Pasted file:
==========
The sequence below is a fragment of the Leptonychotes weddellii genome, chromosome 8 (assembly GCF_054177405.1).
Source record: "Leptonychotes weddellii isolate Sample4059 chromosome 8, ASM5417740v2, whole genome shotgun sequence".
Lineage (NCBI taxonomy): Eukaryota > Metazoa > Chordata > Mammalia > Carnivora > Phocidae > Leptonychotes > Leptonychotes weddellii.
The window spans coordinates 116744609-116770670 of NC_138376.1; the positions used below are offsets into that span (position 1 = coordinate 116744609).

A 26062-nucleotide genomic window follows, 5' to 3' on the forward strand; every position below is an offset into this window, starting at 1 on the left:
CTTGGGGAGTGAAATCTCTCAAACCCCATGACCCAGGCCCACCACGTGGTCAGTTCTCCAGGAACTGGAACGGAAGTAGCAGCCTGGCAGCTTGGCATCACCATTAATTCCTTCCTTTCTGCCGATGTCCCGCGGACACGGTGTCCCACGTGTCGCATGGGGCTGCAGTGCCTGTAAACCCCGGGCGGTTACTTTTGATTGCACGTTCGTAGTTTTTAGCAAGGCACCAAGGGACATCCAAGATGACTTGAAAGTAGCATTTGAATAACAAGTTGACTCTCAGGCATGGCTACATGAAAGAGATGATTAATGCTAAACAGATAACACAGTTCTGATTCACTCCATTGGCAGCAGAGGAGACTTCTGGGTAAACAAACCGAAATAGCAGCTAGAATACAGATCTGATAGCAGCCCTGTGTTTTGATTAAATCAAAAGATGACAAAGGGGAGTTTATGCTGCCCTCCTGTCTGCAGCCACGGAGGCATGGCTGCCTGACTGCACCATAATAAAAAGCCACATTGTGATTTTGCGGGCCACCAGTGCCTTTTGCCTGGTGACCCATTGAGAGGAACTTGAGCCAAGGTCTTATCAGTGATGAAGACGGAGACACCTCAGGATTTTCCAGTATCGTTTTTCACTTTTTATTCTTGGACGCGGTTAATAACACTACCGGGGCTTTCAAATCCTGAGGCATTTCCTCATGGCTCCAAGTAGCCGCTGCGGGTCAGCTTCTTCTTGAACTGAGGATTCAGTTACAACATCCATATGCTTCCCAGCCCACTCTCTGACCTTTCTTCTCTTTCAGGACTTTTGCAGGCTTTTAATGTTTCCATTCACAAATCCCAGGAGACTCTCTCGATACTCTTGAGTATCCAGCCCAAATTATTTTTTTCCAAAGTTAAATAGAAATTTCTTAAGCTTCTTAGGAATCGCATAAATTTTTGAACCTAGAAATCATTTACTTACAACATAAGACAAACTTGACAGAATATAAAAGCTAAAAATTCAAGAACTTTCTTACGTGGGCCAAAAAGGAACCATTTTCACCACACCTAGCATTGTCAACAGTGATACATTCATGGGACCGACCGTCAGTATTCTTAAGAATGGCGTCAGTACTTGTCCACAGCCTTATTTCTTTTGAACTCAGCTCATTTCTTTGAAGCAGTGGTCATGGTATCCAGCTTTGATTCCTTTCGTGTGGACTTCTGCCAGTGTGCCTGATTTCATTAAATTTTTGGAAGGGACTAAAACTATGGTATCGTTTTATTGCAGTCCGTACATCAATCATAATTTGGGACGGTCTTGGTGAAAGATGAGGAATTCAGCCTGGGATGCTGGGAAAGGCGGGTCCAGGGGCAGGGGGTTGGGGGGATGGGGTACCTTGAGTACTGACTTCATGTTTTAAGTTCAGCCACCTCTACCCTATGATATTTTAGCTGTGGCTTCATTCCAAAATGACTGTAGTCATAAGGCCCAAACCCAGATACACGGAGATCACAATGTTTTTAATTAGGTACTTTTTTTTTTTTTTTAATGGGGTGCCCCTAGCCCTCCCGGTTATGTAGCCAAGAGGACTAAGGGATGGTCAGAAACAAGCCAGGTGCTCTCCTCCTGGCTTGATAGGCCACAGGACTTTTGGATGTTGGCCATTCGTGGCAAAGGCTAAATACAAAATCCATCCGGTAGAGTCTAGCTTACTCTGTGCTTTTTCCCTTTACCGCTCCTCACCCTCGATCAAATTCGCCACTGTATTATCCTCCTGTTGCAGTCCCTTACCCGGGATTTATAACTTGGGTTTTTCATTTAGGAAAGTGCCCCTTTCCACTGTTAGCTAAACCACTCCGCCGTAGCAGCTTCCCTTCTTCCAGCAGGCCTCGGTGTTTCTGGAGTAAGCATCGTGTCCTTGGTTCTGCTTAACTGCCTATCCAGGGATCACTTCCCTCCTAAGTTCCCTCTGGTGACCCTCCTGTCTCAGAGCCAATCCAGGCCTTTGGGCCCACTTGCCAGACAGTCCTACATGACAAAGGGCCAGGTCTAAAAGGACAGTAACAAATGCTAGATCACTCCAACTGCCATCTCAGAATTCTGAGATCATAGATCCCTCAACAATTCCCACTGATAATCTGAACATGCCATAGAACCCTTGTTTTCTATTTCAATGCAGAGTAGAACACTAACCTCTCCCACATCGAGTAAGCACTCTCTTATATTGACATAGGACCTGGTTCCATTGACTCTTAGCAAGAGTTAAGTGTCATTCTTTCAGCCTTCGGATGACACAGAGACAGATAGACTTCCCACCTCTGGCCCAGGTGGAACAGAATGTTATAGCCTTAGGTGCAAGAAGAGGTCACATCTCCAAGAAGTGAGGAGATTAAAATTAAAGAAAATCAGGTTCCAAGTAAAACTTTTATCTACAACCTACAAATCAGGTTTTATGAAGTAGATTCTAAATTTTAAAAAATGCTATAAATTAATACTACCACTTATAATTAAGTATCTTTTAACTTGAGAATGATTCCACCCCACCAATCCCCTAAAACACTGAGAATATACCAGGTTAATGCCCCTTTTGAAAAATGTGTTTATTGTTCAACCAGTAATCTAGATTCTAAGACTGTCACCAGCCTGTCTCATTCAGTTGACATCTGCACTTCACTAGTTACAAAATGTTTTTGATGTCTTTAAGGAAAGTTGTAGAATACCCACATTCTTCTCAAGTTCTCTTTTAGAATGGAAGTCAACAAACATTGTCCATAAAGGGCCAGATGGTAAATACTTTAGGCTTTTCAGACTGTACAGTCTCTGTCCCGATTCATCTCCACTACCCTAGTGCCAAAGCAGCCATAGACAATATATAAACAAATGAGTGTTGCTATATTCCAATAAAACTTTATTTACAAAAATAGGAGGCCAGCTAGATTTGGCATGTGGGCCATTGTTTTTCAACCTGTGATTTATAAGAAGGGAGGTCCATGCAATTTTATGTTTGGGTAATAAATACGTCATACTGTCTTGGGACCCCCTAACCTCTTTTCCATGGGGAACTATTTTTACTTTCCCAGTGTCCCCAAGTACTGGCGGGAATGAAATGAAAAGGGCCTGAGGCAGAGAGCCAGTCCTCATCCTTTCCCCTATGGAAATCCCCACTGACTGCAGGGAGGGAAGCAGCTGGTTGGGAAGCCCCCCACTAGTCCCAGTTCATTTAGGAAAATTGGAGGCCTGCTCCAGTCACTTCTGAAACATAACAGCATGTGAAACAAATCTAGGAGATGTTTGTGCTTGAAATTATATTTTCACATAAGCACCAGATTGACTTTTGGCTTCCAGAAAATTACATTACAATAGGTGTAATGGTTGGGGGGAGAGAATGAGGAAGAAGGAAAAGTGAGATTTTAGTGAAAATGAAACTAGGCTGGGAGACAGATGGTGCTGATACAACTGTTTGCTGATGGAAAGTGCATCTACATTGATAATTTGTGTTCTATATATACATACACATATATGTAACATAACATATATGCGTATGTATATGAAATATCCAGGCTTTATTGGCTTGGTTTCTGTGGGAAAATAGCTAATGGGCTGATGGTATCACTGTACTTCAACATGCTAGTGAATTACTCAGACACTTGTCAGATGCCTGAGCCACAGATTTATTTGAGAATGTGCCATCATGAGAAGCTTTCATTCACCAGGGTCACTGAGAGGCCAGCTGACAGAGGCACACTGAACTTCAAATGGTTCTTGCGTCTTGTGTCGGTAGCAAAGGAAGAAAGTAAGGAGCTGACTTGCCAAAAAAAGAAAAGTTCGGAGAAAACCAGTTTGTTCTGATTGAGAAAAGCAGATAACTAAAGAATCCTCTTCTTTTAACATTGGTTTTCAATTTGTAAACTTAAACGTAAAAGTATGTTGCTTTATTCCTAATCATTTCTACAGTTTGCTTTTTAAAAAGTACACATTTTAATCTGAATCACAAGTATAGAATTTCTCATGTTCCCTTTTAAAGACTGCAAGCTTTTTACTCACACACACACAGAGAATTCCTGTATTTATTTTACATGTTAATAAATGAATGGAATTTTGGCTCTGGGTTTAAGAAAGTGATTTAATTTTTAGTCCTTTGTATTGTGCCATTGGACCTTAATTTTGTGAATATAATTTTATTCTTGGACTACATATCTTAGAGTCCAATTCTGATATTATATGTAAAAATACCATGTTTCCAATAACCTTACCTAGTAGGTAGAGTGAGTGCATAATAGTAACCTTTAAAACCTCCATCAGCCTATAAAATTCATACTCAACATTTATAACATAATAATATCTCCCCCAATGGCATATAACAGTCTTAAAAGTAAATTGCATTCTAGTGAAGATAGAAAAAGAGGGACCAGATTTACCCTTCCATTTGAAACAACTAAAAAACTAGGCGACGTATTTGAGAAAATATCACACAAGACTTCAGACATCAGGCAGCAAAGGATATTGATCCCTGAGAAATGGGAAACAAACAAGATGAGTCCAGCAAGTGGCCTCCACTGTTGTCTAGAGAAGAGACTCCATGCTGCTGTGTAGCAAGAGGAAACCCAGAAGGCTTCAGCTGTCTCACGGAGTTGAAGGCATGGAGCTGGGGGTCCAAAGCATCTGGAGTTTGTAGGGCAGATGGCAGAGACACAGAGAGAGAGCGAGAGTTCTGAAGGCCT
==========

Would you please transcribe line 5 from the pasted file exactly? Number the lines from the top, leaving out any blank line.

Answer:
A 26062-nucleotide genomic window follows, 5' to 3' on the forward strand; every position below is an offset into this window, starting at 1 on the left: